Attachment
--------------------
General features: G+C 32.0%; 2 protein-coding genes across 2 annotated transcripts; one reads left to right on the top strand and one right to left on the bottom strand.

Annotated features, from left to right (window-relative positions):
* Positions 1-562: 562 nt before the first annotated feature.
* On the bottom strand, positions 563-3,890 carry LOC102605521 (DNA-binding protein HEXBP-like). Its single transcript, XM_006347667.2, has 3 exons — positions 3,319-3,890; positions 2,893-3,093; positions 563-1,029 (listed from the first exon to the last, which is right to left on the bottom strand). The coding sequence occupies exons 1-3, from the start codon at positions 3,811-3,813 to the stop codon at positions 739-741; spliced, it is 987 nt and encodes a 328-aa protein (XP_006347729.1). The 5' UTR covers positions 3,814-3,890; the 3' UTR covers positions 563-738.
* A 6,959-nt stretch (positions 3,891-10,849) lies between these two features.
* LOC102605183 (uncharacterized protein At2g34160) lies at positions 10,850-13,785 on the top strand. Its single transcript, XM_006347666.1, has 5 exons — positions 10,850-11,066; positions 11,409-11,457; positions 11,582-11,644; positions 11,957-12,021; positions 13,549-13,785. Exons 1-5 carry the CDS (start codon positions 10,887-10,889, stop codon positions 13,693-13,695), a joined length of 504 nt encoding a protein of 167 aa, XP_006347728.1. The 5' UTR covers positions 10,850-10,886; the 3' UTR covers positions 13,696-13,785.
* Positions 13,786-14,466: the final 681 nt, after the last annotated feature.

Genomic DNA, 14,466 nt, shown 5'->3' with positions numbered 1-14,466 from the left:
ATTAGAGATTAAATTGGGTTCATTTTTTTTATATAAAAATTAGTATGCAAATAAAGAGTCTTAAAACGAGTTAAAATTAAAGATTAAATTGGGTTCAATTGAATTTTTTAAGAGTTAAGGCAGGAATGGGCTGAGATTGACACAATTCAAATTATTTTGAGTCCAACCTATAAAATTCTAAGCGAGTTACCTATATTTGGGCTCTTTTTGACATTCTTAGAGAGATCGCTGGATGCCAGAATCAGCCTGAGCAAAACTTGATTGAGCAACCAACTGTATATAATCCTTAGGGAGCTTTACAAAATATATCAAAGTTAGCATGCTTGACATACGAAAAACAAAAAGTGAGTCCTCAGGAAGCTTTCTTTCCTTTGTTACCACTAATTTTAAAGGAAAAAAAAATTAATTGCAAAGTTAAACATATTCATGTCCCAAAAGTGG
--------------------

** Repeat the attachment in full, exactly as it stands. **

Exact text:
General features: G+C 32.0%; 2 protein-coding genes across 2 annotated transcripts; one reads left to right on the top strand and one right to left on the bottom strand.

Annotated features, from left to right (window-relative positions):
* Positions 1-562: 562 nt before the first annotated feature.
* On the bottom strand, positions 563-3,890 carry LOC102605521 (DNA-binding protein HEXBP-like). Its single transcript, XM_006347667.2, has 3 exons — positions 3,319-3,890; positions 2,893-3,093; positions 563-1,029 (listed from the first exon to the last, which is right to left on the bottom strand). The coding sequence occupies exons 1-3, from the start codon at positions 3,811-3,813 to the stop codon at positions 739-741; spliced, it is 987 nt and encodes a 328-aa protein (XP_006347729.1). The 5' UTR covers positions 3,814-3,890; the 3' UTR covers positions 563-738.
* A 6,959-nt stretch (positions 3,891-10,849) lies between these two features.
* LOC102605183 (uncharacterized protein At2g34160) lies at positions 10,850-13,785 on the top strand. Its single transcript, XM_006347666.1, has 5 exons — positions 10,850-11,066; positions 11,409-11,457; positions 11,582-11,644; positions 11,957-12,021; positions 13,549-13,785. Exons 1-5 carry the CDS (start codon positions 10,887-10,889, stop codon positions 13,693-13,695), a joined length of 504 nt encoding a protein of 167 aa, XP_006347728.1. The 5' UTR covers positions 10,850-10,886; the 3' UTR covers positions 13,696-13,785.
* Positions 13,786-14,466: the final 681 nt, after the last annotated feature.

Genomic DNA, 14,466 nt, shown 5'->3' with positions numbered 1-14,466 from the left:
ATTAGAGATTAAATTGGGTTCATTTTTTTTATATAAAAATTAGTATGCAAATAAAGAGTCTTAAAACGAGTTAAAATTAAAGATTAAATTGGGTTCAATTGAATTTTTTAAGAGTTAAGGCAGGAATGGGCTGAGATTGACACAATTCAAATTATTTTGAGTCCAACCTATAAAATTCTAAGCGAGTTACCTATATTTGGGCTCTTTTTGACATTCTTAGAGAGATCGCTGGATGCCAGAATCAGCCTGAGCAAAACTTGATTGAGCAACCAACTGTATATAATCCTTAGGGAGCTTTACAAAATATATCAAAGTTAGCATGCTTGACATACGAAAAACAAAAAGTGAGTCCTCAGGAAGCTTTCTTTCCTTTGTTACCACTAATTTTAAAGGAAAAAAAAATTAATTGCAAAGTTAAACATATTCATGTCCCAAAAGTGG